World championships is a wrap. I am sitting in the airport waiting for my flight and can’t believe it is over. I have now competed at three world championships in my short cycling career and this is one that I will never forget.

It is always easy to chase after everything and forget to stop and see just how far we really have come. We haven’t stepped up to the level of many of our Canadian teammates who are competing for the win every time they step out on the track, but hey, you have to start from somewhere.

The Men’s Track Endurance (MTE) program began just over two years ago and you can see we have come a long way, with even more to come. There were many coaches and athletes who congratulated us on making it to the world championships this year.

The team pursuit was the only event I competed in at this world championships and it was a solid performance. Not the breakthrough ride we were hoping to have, but we rode only 1/10th of a second of our goal time, despite some technical issues that saw us riding with just three riders for about half the race. We can’t ask for much more than that.

Racing was only one of the many highlights on this trip. The other two world championships I competed in, in I flew in, raced, then left the next day. It was so cool getting to watch Annie (Foreman-Mackey) and Steph (Roorda) take bronze medals in the individual pursuit and scratch races, and then watching the women’s team pursuit taking a well-deserved silver medal.

The atmosphere was something I have never experienced before. Every day the track was sold out. The people here in England appreciate track cycling in a way that exceeds anything I have ever seen.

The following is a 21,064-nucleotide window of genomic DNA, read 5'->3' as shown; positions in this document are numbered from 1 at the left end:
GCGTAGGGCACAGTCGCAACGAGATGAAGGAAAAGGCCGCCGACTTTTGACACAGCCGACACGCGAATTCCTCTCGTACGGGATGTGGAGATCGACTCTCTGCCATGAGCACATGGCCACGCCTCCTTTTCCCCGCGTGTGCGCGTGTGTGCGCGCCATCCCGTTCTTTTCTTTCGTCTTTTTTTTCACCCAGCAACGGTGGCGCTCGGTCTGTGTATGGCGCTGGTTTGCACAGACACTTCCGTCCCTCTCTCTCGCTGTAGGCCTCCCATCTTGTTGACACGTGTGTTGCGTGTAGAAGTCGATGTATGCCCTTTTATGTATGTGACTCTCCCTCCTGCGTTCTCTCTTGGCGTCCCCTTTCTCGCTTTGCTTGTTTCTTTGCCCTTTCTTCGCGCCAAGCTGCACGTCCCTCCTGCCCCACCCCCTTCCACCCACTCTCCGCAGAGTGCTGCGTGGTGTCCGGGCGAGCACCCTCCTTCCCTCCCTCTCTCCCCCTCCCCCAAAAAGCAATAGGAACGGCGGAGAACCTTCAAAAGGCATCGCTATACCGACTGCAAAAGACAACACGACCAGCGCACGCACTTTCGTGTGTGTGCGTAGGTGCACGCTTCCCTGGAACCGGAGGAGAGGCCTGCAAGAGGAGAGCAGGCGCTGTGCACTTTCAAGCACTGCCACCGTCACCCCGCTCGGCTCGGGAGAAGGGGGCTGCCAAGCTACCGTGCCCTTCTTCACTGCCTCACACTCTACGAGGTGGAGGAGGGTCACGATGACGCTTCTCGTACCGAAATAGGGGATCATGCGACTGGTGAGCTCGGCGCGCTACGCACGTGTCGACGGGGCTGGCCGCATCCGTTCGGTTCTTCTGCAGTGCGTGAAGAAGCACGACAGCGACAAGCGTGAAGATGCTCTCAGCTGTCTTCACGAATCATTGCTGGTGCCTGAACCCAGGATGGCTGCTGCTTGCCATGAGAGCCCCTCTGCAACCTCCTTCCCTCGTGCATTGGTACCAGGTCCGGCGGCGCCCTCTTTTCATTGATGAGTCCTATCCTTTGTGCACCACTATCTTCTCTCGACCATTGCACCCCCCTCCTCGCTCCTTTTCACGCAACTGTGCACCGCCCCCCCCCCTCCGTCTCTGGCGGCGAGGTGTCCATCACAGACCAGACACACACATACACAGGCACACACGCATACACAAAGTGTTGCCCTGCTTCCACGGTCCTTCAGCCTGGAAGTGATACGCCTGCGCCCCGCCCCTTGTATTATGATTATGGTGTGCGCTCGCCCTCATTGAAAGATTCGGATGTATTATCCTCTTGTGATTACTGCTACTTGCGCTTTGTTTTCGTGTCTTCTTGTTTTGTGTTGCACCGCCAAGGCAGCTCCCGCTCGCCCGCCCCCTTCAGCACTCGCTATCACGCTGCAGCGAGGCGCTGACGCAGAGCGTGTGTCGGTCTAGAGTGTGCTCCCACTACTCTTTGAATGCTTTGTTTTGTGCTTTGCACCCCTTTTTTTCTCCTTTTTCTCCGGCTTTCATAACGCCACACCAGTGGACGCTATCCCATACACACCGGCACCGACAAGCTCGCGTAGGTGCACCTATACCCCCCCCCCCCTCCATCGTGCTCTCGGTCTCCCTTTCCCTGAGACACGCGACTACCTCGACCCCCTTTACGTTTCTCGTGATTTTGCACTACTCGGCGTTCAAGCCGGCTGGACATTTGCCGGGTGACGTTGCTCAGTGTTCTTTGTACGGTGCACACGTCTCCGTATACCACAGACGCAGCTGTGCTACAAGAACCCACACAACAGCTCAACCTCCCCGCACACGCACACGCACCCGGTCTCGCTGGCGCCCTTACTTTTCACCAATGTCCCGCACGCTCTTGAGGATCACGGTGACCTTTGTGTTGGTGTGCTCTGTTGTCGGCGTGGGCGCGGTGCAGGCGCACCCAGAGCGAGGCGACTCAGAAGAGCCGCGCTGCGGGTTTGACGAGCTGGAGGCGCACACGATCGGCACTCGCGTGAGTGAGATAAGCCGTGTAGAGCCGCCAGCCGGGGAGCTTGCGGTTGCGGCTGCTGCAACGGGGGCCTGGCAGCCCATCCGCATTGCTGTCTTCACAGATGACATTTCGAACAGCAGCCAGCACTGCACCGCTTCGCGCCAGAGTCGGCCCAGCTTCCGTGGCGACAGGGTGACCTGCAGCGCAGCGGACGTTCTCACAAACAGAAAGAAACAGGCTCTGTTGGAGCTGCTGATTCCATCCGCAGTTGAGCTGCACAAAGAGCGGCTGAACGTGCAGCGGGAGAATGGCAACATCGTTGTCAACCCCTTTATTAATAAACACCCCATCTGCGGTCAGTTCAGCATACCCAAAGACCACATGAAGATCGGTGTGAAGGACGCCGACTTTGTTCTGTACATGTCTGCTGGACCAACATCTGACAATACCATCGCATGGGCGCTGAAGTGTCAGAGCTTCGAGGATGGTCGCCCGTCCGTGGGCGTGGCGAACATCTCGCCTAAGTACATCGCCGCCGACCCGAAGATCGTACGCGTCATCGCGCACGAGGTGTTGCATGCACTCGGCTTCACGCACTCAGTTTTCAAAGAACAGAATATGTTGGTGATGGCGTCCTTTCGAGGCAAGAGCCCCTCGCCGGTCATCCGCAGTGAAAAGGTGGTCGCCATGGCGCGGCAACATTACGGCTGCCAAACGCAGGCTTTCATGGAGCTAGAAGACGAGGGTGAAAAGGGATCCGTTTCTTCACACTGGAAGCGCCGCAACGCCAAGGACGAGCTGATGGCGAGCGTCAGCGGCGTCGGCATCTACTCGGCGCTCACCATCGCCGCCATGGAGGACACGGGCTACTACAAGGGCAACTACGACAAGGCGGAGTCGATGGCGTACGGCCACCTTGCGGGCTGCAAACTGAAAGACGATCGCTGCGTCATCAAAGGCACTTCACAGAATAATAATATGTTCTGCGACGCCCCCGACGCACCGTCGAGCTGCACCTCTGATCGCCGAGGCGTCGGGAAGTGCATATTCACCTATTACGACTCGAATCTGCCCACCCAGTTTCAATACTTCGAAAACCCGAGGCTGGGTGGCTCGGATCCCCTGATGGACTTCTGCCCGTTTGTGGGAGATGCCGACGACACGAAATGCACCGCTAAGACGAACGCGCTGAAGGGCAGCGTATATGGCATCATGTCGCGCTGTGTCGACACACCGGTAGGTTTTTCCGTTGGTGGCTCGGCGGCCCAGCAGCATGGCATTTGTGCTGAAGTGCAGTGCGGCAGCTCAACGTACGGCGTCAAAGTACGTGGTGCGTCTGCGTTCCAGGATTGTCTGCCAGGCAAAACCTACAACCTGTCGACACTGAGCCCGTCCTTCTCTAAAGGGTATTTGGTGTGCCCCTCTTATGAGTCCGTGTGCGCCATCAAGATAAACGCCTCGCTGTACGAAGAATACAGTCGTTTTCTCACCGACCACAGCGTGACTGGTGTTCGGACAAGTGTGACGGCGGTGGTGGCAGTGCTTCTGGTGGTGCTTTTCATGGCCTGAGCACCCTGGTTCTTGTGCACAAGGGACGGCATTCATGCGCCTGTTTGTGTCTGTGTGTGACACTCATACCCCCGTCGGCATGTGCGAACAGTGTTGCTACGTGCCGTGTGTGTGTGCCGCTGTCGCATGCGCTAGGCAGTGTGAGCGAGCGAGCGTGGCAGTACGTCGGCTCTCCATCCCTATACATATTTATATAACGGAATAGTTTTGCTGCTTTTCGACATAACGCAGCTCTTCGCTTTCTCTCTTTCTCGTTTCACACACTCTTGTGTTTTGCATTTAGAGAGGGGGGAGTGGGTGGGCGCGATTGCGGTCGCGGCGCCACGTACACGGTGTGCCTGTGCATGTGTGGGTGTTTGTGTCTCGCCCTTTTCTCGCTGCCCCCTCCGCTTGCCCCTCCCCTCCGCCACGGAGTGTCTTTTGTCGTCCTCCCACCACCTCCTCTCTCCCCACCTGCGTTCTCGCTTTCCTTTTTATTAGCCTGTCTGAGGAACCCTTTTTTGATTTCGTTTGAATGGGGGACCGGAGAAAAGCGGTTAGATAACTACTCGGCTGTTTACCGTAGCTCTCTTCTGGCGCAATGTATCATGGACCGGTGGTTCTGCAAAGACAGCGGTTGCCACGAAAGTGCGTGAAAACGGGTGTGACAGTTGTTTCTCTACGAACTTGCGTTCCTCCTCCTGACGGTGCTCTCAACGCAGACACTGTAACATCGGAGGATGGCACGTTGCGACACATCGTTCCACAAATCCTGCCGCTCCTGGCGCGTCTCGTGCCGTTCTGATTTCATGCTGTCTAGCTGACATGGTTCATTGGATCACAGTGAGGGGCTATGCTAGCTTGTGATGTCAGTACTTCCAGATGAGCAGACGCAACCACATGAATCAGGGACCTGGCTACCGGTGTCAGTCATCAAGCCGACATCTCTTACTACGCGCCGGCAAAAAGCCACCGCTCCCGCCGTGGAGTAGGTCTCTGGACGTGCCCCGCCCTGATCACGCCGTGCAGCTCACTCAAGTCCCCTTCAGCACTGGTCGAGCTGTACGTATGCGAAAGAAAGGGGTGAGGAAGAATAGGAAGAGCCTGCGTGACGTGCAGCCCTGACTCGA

Canadian men's team pursuit squad
The Canadian men’s team pursuit squad compete in the 2016 track world championships. From right: Ed Veal, Sean Mackinnon, Rémi Pelletier-Roy and Adam Jamieson.

Watching the team pursuit finals basically had my jaw on the floor. I think that when we do a cracking ride and we come off the track unable to stand, that is my absolute limit. Seeing others leave absolutely everything out on the track is a wild sight to see because I have such an appreciation for what that feels like. Chatting with the boys from the team, that is one of the things we are now thinking: maybe those few seconds we think we have at the end of a race are well within our reach, it’s just a matter of finding a way to tighten the screws a bit more and leave even more out on the track.

The track season is officially done. I don’t have to ride in circles for at least a few months. Up next is a bit of training at home, then off to Europe for some Nations Cup events, along with a few stage races. It will be really nice to switch the focus over to the road and look at some new goals. Who knows? Maybe watching those finals will give me a bit extra on the road.

This world championships marks the official goodbye to one of my very good friends and probably the best teammate I have ever had, Remi Pelletier-Roy. Remi, you will be missed on and off the tack, with your leadership while racing and your many sayings that are lost in translation from French to English. I don’t think I there is someone more committed to seeing things through. We would not be where we are today without him and he will be greatly missed.

We all wish him the very best as he returns to medical school in the fall to finish up his degree. Cheers Rem!

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